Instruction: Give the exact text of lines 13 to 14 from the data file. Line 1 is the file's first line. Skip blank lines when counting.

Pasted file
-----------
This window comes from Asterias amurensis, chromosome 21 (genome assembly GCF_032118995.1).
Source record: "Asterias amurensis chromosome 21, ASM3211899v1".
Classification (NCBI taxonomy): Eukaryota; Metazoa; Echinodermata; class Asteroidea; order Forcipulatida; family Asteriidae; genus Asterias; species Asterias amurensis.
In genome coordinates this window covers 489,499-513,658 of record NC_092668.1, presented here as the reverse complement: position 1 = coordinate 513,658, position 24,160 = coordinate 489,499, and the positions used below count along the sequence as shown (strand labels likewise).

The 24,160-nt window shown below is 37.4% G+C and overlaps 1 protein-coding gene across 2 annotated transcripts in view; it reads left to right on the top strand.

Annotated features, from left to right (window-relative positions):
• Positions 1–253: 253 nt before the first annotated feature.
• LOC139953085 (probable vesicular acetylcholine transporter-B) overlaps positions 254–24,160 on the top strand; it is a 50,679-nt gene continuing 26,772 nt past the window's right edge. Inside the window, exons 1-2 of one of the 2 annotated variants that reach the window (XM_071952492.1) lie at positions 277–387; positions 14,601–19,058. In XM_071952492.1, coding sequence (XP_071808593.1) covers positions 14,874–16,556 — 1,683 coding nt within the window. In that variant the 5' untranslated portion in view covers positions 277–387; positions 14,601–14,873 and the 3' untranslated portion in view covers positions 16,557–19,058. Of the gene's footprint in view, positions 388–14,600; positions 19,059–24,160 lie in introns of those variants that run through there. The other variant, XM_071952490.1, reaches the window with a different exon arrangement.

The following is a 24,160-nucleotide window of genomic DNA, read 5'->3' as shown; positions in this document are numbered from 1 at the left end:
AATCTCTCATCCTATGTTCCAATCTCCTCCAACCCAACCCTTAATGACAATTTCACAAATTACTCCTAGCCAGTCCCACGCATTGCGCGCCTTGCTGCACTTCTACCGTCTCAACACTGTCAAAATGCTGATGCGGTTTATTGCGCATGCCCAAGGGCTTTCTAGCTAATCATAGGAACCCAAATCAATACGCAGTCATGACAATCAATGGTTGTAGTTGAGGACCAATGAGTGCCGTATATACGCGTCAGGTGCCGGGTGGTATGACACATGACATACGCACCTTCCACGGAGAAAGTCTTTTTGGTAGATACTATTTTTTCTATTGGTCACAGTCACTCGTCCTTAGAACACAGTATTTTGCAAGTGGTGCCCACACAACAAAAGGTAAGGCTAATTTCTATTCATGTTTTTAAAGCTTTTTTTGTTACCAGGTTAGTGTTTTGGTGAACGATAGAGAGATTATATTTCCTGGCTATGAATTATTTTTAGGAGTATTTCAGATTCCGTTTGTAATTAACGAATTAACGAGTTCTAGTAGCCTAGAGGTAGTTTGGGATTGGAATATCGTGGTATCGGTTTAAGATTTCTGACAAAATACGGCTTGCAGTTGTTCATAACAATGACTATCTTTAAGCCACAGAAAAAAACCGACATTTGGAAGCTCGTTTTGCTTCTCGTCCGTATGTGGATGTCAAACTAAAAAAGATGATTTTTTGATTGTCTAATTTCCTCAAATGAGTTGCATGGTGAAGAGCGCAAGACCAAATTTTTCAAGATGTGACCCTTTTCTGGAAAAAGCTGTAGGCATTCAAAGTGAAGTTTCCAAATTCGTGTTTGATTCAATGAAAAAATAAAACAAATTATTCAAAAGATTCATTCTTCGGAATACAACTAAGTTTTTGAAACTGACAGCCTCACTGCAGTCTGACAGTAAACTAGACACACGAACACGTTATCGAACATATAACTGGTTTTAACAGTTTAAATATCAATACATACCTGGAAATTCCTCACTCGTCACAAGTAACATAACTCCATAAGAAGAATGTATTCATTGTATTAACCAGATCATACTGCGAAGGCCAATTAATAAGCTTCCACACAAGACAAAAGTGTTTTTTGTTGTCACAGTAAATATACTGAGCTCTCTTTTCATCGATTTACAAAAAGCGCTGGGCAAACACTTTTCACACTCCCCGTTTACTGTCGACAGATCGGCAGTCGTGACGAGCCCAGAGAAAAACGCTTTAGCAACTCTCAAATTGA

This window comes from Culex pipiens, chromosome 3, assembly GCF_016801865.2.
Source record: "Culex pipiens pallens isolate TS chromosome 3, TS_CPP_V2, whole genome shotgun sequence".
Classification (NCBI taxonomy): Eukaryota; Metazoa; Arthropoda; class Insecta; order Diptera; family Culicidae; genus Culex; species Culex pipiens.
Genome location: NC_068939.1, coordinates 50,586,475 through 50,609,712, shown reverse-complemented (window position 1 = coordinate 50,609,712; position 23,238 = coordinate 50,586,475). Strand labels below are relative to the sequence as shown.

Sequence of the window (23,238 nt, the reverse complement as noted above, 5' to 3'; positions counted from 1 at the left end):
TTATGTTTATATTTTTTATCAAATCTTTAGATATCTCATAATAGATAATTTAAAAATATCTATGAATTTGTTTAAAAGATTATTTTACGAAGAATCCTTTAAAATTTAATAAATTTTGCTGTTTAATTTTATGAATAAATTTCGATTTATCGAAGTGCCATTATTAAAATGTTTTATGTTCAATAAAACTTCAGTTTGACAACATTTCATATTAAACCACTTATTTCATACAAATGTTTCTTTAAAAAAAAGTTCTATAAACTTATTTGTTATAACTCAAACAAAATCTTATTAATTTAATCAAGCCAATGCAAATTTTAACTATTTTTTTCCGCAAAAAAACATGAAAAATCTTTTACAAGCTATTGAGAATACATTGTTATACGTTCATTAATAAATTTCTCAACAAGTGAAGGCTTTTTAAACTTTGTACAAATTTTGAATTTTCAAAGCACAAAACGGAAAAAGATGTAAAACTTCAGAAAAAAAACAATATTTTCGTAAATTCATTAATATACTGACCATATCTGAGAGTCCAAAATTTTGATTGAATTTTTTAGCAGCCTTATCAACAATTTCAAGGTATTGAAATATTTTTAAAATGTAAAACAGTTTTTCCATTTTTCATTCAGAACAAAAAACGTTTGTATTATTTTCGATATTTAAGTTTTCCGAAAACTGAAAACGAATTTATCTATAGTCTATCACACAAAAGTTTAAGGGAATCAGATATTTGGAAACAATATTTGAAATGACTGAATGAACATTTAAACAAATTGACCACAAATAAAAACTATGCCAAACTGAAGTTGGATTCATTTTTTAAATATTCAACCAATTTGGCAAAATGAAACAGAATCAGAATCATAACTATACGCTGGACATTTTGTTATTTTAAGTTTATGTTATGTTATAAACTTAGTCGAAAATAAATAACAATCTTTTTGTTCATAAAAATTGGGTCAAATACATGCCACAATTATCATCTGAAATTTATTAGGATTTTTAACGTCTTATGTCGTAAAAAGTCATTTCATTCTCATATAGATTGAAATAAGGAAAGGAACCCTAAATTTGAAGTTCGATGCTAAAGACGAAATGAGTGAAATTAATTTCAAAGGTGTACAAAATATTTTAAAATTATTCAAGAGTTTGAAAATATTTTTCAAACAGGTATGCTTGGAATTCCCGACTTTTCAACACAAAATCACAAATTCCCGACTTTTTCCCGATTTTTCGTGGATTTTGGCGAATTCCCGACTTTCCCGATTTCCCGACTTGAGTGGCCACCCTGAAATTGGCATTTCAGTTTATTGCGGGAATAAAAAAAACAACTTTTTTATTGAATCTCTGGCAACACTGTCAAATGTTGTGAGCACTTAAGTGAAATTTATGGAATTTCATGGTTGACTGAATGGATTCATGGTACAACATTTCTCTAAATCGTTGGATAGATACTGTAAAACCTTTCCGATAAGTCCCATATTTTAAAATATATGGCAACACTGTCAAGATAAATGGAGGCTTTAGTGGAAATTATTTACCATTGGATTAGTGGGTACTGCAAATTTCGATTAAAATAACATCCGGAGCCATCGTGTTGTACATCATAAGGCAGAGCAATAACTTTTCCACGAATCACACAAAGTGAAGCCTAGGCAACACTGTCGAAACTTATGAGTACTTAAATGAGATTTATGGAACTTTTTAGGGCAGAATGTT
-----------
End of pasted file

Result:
Classification (NCBI taxonomy): Eukaryota; Metazoa; Arthropoda; class Insecta; order Diptera; family Culicidae; genus Culex; species Culex pipiens.
Genome location: NC_068939.1, coordinates 50,586,475 through 50,609,712, shown reverse-complemented (window position 1 = coordinate 50,609,712; position 23,238 = coordinate 50,586,475). Strand labels below are relative to the sequence as shown.